(Adds background on moves in borrowing costs)
NEW YORK Oct 3 The cost for a key short-term
funding source for Wall Street tumbled on Monday from its
highest level since the global credit crisis almost eight years
ago on signs of increased lending with the start of the fourth
The interest rate on repurchase agreements, in which
financial institutions use U.S. Treasuries and other securities
as collateral to raise cash from investors, was last quoted at
0.30-0.40 percent after it rose as high as 1.75 percent on
Friday, according to ICAP data.
Investors ramp up their lending at the start of a quarter
after scaling it back at the end of the prior quarter to
conserve cash in an effort to meet capital requirements.
The repo rate and other short-term bank borrowing costs for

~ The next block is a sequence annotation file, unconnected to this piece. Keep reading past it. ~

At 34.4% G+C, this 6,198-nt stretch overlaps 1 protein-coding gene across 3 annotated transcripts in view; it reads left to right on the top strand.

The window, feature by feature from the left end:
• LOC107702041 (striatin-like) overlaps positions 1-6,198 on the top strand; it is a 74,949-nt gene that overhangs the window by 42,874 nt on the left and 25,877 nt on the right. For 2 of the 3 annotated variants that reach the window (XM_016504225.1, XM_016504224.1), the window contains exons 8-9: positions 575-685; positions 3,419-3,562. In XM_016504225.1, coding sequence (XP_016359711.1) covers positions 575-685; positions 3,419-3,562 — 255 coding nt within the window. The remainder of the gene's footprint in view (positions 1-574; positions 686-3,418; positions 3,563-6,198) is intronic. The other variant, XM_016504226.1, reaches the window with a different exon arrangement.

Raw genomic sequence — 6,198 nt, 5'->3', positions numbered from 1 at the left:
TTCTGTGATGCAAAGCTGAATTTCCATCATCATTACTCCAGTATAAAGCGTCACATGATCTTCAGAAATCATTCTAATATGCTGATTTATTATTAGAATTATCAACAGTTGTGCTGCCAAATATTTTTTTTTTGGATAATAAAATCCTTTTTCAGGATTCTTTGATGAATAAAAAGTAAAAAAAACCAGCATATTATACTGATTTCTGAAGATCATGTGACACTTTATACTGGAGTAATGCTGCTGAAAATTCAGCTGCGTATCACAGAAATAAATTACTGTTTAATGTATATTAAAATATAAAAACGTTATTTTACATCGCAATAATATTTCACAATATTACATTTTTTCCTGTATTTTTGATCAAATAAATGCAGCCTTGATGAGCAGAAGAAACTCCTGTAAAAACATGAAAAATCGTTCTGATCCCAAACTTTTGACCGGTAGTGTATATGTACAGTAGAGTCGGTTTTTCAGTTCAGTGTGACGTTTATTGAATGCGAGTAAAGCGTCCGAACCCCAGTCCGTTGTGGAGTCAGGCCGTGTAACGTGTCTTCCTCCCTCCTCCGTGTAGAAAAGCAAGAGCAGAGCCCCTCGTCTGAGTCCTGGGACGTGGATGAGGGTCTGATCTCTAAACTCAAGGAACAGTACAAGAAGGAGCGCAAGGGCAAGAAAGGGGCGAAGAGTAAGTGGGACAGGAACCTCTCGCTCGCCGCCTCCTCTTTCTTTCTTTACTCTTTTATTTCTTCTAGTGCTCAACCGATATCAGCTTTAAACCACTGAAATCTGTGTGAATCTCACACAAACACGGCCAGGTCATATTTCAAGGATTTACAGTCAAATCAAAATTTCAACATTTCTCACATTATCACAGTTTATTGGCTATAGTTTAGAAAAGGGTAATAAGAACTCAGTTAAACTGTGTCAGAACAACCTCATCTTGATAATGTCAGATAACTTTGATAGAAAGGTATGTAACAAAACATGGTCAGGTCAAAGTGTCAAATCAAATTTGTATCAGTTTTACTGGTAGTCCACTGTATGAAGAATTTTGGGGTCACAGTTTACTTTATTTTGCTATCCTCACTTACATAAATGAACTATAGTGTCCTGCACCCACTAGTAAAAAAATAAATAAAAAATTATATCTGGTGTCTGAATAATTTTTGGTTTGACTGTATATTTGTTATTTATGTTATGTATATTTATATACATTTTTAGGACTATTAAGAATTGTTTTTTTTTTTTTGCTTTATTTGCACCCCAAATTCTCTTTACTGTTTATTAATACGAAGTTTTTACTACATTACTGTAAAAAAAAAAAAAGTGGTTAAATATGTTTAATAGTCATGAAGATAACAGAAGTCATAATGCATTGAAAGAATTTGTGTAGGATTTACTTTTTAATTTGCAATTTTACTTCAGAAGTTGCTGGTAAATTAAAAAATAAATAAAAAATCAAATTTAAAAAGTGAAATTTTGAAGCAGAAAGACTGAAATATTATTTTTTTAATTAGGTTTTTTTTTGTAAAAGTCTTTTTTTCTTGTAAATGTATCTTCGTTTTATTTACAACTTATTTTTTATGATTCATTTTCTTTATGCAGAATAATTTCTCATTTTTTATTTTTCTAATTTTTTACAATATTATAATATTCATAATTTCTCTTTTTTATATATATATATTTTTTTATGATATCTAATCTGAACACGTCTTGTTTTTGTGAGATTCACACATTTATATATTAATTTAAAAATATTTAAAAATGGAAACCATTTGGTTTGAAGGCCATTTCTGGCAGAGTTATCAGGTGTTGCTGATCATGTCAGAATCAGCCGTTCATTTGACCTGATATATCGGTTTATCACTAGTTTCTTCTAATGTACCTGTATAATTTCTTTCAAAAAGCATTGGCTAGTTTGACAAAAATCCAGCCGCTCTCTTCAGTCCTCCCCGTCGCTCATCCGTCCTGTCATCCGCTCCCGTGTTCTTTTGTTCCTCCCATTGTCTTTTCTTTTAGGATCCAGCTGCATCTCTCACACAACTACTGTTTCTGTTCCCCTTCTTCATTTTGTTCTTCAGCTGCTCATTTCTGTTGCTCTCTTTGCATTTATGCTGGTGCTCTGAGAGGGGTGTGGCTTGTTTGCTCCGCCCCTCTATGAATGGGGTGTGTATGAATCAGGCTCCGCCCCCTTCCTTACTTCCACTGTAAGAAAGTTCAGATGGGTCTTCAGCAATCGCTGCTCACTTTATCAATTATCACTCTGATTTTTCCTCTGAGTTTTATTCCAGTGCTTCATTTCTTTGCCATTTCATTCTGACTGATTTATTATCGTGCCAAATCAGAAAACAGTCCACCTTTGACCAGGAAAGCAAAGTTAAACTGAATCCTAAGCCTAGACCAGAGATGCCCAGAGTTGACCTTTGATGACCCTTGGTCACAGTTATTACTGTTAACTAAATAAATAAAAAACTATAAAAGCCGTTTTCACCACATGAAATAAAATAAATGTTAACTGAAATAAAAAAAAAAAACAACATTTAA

Wall Street often swing sharply at the end of a quarter and
start of a new one.
In the meantime, jitters about the banking sector began to
abate after AFP reported on Friday that Deutsche Bank
was close to a settlement for $5.4 billion. This
would more than halve the $14 billion demanded by the U.S.
Justice Department for Germany's biggest lender for mis-selling
of mortgage-backed securities before the financial crisis.
The steep initial settlement amount had rattled financial
markets as traders speculated on Deutsche Bank's stability.
Interest rates for banks to borrow dollars have also been
rising in recent weeks as U.S. prime money market funds have
pared their purchases of short-term bank debt.
A number of prime money funds have been converting to funds
that own only U.S. government securities in an effort to be
exempted from new industry regulations that go into effect on
(Reporting by Richard Leong; Editing by Lisa Von Ahn and Chizu